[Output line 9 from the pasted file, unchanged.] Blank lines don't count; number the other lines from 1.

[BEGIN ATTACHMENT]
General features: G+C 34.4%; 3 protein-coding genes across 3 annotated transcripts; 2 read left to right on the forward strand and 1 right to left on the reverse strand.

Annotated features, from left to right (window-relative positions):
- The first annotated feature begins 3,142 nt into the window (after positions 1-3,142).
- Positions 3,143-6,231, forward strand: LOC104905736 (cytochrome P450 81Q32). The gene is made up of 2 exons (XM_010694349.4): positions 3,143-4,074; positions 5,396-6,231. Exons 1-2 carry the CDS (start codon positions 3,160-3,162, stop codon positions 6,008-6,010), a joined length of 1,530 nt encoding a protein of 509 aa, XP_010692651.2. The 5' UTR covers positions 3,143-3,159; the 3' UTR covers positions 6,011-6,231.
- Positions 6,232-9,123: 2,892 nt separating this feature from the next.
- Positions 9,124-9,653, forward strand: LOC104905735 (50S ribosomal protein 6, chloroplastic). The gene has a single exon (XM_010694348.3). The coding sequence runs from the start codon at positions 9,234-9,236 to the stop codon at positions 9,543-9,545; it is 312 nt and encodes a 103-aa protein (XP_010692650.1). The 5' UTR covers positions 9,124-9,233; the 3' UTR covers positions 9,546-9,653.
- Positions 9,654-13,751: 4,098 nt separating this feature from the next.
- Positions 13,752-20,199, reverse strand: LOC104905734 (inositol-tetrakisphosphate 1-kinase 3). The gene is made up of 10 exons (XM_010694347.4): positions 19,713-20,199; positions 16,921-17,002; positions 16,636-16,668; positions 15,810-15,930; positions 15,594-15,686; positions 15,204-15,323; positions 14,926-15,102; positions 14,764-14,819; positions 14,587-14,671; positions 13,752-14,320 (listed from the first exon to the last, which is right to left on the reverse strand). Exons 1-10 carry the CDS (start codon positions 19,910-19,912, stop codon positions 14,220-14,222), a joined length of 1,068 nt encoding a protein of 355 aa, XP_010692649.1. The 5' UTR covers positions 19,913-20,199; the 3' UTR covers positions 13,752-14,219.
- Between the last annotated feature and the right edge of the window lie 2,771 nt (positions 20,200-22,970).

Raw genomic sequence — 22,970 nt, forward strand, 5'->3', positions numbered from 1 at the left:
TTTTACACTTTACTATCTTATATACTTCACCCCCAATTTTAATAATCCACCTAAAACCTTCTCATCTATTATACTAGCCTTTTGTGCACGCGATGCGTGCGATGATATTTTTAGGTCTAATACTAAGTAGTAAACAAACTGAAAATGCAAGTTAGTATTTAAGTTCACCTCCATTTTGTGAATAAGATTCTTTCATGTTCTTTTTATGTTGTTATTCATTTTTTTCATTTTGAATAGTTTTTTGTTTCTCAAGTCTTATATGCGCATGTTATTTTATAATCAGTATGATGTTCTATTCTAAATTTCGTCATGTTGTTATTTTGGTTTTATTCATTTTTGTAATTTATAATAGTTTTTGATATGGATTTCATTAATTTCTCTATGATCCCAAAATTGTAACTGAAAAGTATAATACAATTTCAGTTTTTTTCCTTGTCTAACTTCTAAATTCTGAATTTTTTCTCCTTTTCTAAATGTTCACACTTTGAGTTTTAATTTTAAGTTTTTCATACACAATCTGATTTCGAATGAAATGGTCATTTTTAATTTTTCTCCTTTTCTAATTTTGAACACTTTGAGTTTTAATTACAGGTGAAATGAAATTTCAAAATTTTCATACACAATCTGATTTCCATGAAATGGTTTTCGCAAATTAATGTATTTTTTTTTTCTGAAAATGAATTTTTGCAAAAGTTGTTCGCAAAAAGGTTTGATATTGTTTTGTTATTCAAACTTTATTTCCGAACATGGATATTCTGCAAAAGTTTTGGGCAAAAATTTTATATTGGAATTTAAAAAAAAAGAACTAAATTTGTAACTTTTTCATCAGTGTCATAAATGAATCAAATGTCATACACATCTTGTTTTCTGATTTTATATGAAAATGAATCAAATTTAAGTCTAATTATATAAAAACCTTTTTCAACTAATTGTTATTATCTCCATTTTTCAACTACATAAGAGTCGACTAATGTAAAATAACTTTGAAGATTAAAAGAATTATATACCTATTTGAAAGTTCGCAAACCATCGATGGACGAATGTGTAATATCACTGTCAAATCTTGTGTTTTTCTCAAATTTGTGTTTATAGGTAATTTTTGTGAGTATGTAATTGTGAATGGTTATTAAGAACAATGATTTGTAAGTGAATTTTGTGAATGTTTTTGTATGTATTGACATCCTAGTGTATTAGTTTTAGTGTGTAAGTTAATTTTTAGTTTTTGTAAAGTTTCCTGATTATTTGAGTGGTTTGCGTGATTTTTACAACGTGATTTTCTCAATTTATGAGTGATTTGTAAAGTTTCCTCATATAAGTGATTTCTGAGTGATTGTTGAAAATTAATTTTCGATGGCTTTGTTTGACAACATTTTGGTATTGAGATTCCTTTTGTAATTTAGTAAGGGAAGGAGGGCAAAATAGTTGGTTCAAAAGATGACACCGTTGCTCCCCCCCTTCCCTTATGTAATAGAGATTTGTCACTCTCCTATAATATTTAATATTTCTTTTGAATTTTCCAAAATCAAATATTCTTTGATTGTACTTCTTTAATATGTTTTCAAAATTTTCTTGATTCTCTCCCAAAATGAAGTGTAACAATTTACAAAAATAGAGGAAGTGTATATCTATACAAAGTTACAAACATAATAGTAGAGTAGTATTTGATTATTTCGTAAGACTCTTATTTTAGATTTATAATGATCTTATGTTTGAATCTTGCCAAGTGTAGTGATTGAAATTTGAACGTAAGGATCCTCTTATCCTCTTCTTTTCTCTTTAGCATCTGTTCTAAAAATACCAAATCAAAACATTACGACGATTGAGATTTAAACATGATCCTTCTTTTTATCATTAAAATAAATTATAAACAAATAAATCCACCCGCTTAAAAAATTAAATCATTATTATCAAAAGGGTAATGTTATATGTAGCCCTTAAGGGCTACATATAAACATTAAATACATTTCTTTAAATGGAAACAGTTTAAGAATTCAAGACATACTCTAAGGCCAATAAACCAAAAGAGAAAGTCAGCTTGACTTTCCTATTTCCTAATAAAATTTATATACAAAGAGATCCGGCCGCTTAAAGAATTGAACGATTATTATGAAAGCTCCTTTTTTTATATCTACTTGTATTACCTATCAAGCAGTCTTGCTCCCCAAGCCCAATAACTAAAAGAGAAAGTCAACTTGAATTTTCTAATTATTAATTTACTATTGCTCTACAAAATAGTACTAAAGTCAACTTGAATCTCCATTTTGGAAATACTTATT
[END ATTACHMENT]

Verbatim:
- Between the last annotated feature and the right edge of the window lie 2,771 nt (positions 20,200-22,970).